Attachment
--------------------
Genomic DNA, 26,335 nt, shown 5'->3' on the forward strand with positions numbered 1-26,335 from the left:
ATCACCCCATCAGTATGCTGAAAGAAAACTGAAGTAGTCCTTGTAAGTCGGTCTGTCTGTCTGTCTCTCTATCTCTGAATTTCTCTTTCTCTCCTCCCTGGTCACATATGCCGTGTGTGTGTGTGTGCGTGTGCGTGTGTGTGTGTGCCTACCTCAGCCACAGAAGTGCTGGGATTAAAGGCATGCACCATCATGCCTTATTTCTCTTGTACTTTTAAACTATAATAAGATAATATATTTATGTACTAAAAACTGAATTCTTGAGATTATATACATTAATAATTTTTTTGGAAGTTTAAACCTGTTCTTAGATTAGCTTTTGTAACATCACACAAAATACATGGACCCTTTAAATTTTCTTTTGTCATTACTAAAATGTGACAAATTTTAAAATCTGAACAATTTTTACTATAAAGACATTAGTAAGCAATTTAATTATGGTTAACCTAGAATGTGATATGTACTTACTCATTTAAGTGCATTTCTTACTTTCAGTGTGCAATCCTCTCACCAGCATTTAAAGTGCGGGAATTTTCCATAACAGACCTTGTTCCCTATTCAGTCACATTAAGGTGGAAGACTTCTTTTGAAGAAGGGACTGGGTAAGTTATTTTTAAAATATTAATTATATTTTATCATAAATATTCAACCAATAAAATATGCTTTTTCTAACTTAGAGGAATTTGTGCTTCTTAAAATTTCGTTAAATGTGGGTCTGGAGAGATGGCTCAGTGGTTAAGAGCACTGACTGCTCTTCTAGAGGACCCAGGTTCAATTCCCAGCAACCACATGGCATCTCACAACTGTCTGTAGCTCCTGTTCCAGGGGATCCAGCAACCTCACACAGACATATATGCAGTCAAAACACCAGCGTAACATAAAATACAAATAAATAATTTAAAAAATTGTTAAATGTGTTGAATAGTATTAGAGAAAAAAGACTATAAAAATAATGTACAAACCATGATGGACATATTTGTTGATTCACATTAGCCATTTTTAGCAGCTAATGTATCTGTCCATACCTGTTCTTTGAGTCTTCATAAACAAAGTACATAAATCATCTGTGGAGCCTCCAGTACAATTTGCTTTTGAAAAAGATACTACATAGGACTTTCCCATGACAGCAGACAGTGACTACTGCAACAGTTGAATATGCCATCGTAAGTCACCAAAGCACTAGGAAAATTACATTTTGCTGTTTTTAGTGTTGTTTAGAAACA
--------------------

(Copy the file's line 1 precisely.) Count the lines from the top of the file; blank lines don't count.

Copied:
Genomic DNA, 26,335 nt, shown 5'->3' on the forward strand with positions numbered 1-26,335 from the left: